Where CI = confidence interval CR = crude rate d = the number of deaths Agestandardised rate: Where CI = confidence interval ASR = agestandardised rate w_{i} = the proportion of the standard population in age group i d_{i} = the number of deaths in age group i n_{i} = the number of people in the population in age group i Percentage change: Calculated by multiplying the average annual change over the period by the number of data points less 1. This is then divided by the rate for the first year in the series and multiplied by 100. The average annual change in rates, rate ratios and rate differences are calculated using linear regression which uses the least squares method to calculate a straight line that best fits the data and returns an array that best describes the line. The simple linear regression line, Y = a + bX, or ‘slope’ estimate is used to determine the average annual change in the data over the period. The formula used to calculate the slope estimate and standard error of the slope in Microsoft Excel is: LINEST: (known_y’s, known_x’s, true) entered as an array formula (Ctrl, Shift, Enter). Statistical significance of change: The 95% CIs for the standard error of the slope estimate (average annual change) are used to determine whether the apparent increases or decreases in the data are statistically significant at the p<0.05 level. The formula used to calculate the CIs for the standard error of the slope estimate is: 95% CI(x) = x ± 1.96 x SE(x) where x is the average annual change (slope estimate). If the upper and lower 95% CIs do not include zero, then it can be concluded that there is statistical evidence of an increasing or decreasing trend in the data over the study period.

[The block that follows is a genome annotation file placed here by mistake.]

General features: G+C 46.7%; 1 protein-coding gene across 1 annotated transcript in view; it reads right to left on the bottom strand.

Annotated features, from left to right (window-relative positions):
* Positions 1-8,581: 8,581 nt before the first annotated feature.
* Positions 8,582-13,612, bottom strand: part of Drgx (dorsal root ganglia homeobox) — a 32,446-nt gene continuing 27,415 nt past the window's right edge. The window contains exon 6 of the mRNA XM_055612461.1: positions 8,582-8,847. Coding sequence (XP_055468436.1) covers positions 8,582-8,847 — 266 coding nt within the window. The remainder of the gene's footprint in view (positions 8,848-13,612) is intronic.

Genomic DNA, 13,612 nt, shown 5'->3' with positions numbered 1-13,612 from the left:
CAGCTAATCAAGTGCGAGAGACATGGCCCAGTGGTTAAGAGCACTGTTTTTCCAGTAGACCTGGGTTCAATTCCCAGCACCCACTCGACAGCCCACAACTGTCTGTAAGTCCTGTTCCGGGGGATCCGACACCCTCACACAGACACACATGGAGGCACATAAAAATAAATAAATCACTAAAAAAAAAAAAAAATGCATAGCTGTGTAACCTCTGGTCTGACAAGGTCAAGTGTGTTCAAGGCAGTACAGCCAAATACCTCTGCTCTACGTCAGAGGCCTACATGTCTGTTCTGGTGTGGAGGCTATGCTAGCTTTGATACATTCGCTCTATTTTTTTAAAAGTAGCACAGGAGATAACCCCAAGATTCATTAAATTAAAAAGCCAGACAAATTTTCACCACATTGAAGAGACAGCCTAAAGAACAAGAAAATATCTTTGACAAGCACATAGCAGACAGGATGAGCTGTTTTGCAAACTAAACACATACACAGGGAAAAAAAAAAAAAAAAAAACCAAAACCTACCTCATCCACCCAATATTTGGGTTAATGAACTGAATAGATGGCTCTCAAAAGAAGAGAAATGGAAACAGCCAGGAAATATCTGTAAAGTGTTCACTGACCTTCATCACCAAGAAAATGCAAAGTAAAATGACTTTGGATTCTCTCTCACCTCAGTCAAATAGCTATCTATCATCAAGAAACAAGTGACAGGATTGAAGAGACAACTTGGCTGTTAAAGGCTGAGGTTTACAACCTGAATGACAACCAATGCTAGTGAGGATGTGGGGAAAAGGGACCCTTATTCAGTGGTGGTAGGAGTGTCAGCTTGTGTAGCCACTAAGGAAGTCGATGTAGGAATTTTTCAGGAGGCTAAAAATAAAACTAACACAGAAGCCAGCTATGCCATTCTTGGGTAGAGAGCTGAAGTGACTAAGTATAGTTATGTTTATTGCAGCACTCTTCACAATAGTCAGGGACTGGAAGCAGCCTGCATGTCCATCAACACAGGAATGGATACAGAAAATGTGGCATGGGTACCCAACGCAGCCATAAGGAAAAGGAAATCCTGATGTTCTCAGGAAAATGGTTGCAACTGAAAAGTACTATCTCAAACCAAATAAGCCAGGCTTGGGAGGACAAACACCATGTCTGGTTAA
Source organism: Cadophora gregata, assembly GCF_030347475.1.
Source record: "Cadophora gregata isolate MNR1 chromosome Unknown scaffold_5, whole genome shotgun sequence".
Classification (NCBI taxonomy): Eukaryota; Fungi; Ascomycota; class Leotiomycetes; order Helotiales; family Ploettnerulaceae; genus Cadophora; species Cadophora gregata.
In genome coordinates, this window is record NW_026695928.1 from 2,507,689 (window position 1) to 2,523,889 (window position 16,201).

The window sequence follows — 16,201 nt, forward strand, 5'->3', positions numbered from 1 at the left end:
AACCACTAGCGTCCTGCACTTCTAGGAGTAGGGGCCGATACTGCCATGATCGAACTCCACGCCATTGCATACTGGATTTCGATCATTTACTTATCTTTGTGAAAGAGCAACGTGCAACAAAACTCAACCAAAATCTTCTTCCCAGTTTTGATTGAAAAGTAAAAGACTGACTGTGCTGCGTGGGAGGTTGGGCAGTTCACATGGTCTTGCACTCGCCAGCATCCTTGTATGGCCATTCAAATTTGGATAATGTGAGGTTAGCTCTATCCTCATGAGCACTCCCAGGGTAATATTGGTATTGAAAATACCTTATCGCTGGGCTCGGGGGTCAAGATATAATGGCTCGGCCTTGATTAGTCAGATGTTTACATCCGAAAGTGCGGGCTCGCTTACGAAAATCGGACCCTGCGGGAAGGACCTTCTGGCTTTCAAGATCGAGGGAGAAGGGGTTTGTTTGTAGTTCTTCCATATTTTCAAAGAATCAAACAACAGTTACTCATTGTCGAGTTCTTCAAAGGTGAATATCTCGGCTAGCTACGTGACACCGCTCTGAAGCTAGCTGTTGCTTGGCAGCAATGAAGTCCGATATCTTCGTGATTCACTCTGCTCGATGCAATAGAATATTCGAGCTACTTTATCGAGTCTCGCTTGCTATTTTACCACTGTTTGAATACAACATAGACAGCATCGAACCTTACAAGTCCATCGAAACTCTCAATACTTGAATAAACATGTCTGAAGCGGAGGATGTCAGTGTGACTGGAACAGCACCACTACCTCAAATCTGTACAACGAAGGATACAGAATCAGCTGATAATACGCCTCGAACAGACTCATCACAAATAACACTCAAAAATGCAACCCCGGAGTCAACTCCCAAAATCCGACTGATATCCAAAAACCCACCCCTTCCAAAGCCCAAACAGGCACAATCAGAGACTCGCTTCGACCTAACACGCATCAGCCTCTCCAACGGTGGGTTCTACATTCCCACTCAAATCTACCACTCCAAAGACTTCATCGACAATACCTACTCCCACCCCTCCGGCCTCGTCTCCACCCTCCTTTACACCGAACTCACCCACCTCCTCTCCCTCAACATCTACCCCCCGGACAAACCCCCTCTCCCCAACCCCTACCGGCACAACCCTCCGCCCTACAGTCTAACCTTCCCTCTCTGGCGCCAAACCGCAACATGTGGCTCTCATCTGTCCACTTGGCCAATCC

Numerator:  Number of deaths. 
Numerator data elements:  
Denominator:  Total number of all people in relevant population at 30 June. 
Denominator data elements:  
Disaggregation:  Reporting is only for those jurisdictions which have adequate levels of Indigenous identification (New South Wales, Queensland, Western Australia, South Australia and the Northern Territory from 1998). Current period  2013–2017 (both all causes and specific causes of death). For Indigenous Australians only (crude rates, and percentage):
For Indigenous and nonIndigenous Australians (agestandardised rates, rate ratios and rate differences):
Time series  Cause of death: 2006, 2007, 2008, 2009, 2010, 2011, 2012, 2013 (historical data available previously), 2014 (final revision), 2015 (preliminary revision) and 2016 (preliminary), 2017 (current). All causes of death: 2006, 2007, 2008, 2009, 2010, 2011, 2012, 2013, 2014, 2015, 2016 (historical data available previously), 2017 (current). For Indigenous and nonIndigenous (agestandardised rates, rate ratios, rate differences, variability bands, percentage change and statistical significance of change):